To be honest, all this really is fascinating and even my own issues sit more and more comfortably as I think about it. The film deals with its own questions in an amazing way. Is Ben really a psycho? Well, you could definitely read the scenes that way, but remove the film's paranoia (which we inevitably inherit by seeing everything through Jongsu) and maybe he's a normal guy who just yawns, doesn't get emotional easily, and finds it fun to wind up his dorky friend by pretending that he commits crimes. If that's the case, well then, fuck, he's dead and Jongsu is a murderer for nothing. Was Haemi even killed? That's the assumption but as I said, she was strange and unhappy enough that it's impossible to know for sure. And perhaps never knowing, and having her disappearing into the ether, is perfect for her character...Almost everything in the film can be seen two ways IMO and remain uncertain, and that's actually really difficult to pull off and keeps the film lingering long after its finished. Such mystery and tragedy. It's incredibly clever.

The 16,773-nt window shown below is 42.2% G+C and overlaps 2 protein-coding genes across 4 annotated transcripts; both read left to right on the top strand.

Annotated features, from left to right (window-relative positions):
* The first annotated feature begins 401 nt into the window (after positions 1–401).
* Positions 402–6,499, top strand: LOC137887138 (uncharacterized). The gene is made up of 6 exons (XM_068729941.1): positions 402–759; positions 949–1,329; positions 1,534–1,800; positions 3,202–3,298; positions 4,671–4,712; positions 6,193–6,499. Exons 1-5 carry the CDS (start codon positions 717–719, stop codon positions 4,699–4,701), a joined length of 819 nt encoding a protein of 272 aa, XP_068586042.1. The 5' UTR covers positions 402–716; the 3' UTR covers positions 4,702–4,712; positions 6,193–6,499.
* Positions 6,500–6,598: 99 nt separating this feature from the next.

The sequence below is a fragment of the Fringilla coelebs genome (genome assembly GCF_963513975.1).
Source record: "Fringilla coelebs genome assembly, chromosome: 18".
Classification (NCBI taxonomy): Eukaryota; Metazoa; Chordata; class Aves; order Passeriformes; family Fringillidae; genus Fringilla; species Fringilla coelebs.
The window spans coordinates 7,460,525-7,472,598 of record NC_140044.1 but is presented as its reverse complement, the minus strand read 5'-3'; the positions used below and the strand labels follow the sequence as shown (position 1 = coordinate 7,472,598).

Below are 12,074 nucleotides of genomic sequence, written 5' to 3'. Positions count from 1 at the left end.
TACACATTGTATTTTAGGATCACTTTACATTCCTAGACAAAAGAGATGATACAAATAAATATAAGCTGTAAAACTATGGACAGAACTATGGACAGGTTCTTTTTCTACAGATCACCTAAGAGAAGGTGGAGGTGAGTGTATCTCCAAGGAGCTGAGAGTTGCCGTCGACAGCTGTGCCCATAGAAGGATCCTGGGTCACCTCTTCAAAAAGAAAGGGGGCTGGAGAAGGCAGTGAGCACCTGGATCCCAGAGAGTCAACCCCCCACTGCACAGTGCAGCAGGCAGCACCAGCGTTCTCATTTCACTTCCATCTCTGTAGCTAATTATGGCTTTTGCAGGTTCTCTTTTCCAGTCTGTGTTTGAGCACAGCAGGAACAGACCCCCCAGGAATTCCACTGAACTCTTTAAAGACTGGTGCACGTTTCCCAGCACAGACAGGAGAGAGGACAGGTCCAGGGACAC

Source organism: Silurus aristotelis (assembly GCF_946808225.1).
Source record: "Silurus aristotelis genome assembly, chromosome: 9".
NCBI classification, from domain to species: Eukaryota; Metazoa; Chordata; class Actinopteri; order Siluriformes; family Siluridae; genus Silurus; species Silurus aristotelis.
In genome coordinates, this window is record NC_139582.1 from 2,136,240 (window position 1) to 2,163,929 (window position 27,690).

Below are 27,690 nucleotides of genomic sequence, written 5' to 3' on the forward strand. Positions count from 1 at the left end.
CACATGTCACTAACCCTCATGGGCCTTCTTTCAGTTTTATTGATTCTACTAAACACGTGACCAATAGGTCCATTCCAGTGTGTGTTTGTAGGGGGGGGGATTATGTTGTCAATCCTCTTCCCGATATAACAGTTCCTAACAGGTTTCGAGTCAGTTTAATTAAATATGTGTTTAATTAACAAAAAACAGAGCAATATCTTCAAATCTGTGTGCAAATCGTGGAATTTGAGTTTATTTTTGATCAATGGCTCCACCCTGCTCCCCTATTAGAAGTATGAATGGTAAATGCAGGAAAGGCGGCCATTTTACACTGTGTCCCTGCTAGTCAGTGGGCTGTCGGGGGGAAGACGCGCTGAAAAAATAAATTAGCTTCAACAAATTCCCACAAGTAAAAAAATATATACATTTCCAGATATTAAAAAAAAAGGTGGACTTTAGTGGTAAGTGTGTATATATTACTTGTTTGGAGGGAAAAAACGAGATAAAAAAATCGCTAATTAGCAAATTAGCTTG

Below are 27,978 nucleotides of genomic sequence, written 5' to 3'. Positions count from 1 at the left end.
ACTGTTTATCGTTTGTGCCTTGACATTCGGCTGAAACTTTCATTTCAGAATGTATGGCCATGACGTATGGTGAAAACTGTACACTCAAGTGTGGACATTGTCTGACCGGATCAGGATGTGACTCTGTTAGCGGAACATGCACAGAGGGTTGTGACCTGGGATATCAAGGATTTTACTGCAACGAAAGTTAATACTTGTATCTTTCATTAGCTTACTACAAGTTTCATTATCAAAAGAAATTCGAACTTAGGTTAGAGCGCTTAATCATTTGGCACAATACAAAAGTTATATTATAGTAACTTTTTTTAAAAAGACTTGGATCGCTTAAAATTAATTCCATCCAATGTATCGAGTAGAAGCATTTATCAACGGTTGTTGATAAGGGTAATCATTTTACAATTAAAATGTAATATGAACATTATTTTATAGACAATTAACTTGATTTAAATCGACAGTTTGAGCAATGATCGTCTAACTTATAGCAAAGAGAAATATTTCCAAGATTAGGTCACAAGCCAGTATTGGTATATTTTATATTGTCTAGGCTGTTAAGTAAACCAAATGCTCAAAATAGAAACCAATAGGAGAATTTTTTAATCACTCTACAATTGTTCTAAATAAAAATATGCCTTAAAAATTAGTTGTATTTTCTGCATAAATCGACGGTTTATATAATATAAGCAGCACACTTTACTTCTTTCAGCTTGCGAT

Eek, actually really feeling the urge for a rewatch. I might bump this one up to full marks.
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#1717

Post by Ivan0716 » October 25th, 2018, 10:51 pm

flaiky wrote:
October 25th, 2018, 9:00 pm
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I picked up on the greenhouses as a metaphor (or at least a clue into Ben's psyche), and definitely on Jongsu's extreme jealousy and resentment (some have said this was coupled with repressed homoerotic urges, but I don't buy that). Regarding the latter: it still didn't seem like he could actually commit murder....it feels like a step too far. I am probably thinking about it too realistically/literally, though, and should see it all as a wider commentary on working class rage.